Common Ground was the first new organization to directly address the foreclosure crisis in Sherman Park. The initial goal was to prevent abandoned houses from becoming a drag on the surrounding area. To do that effectively, a team of volunteers was formed to visit abandoned properties, evaluate their condition and report violations to the city.
Over the past 7 years, this group of 30 volunteers made at least 10,000 evaluations of selected properties in Sherman Park, often returning to the same property several times to be sure that repairs were made, buildings remained secure, lawns were mowed and snow plowed. When signs of life were detected in an abandoned property, evaluators reported it and waited in the driveway until the police arrived. There was a lot of work on the ground, and in the background keeping track of each property.
Initially, evaluators needed to build trust with Sherman Park residents who had seen their community suffer as buildings were abandoned. There were a lot of one-on-one sidewalk conversations. Once residents understood why the evaluators were there, and saw that they were there for the long haul, things changed. Residents understood that Common Ground could get things done that individuals acting alone couldn’t. They began sharing information with evaluators and relationships developed. Evaluators, who were initially seen as “white people with time on their hands” became a force for good in the community.
Evaluators also built trust with the city which was understaffed and couldn’t perform needed inspections. Requests from an organization are more powerful than requests from individuals, so when the city recognized that complaints from Common Ground evaluators were legitimate and part of a long-term commitment to Sherman Park, they acted quickly to fix problems.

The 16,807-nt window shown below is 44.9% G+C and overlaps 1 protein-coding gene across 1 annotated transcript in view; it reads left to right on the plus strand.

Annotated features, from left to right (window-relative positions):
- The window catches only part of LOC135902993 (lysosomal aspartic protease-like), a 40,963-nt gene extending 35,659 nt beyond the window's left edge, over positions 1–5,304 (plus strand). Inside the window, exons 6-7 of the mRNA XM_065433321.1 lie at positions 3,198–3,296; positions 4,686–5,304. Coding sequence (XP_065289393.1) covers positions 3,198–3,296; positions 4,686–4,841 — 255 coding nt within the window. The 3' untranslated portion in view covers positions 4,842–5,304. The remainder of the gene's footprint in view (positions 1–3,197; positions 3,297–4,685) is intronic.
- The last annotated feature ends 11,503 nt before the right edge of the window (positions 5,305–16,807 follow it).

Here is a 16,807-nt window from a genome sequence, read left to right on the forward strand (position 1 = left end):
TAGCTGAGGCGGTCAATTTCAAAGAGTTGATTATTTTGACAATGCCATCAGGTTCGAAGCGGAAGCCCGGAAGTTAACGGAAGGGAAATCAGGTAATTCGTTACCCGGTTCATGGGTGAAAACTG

Now Sherman Park has fewer boarded up buildings, more renovated homes and stronger neighborhood connections. Neighbors talk to neighbors. They have a shared interest in maintaining their homes and keeping their area safe. It’s a better place to live.
Evaluators are pleased with the direction Sherman Park is taking. They also believe that the experience benefited them personally. Some took satisfaction in identifying a problem and getting it solved quickly. Some wanted to be physically involved in helping their community – “doing more than writing a check”. Others mentioned that this was an opportunity to work in a racially mixed community, helping bring down barriers and get comfortable working together. Being welcomed into a new community, acting with purpose and being relevant were all sources of satisfaction, as were the new relationships that formed.
Common Ground has several initiatives in Sherman Park. All of them are based in the work these volunteers did on the ground to make positive change one property at a time.
Special thanks to MKE Rising evaluators Mary Ann Fisher, Martha Mainland and Janet Martin who took time to share their thoughts and experiences with us for this article.
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